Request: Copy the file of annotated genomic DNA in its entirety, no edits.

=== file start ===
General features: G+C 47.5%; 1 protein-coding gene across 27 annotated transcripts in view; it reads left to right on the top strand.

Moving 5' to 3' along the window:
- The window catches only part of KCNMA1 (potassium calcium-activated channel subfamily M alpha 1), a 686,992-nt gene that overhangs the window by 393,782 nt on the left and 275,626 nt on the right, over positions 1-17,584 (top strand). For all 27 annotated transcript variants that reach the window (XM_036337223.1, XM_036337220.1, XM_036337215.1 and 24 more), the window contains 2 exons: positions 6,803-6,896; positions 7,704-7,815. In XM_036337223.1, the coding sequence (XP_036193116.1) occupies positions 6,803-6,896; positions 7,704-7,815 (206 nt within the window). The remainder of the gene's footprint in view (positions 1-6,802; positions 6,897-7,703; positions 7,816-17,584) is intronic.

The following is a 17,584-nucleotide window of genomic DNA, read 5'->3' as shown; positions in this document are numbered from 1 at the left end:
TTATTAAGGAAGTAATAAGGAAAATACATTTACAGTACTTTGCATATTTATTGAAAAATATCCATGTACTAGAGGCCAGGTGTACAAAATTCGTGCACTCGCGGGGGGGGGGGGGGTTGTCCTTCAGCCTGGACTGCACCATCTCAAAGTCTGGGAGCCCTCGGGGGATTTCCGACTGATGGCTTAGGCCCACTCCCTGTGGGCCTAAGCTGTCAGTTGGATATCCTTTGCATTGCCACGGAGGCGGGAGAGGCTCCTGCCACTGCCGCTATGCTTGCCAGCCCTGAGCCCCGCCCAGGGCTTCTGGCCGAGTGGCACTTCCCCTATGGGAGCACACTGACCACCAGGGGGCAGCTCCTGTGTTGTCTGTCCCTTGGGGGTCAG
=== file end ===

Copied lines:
General features: G+C 47.5%; 1 protein-coding gene across 27 annotated transcripts in view; it reads left to right on the top strand.

Moving 5' to 3' along the window:
- The window catches only part of KCNMA1 (potassium calcium-activated channel subfamily M alpha 1), a 686,992-nt gene that overhangs the window by 393,782 nt on the left and 275,626 nt on the right, over positions 1-17,584 (top strand). For all 27 annotated transcript variants that reach the window (XM_036337223.1, XM_036337220.1, XM_036337215.1 and 24 more), the window contains 2 exons: positions 6,803-6,896; positions 7,704-7,815. In XM_036337223.1, the coding sequence (XP_036193116.1) occupies positions 6,803-6,896; positions 7,704-7,815 (206 nt within the window). The remainder of the gene's footprint in view (positions 1-6,802; positions 6,897-7,703; positions 7,816-17,584) is intronic.

The following is a 17,584-nucleotide window of genomic DNA, read 5'->3' as shown; positions in this document are numbered from 1 at the left end:
TTATTAAGGAAGTAATAAGGAAAATACATTTACAGTACTTTGCATATTTATTGAAAAATATCCATGTACTAGAGGCCAGGTGTACAAAATTCGTGCACTCGCGGGGGGGGGGGGGGTTGTCCTTCAGCCTGGACTGCACCATCTCAAAGTCTGGGAGCCCTCGGGGGATTTCCGACTGATGGCTTAGGCCCACTCCCTGTGGGCCTAAGCTGTCAGTTGGATATCCTTTGCATTGCCACGGAGGCGGGAGAGGCTCCTGCCACTGCCGCTATGCTTGCCAGCCCTGAGCCCCGCCCAGGGCTTCTGGCCGAGTGGCACTTCCCCTATGGGAGCACACTGACCACCAGGGGGCAGCTCCTGTGTTGTCTGTCCCTTGGGGGTCAG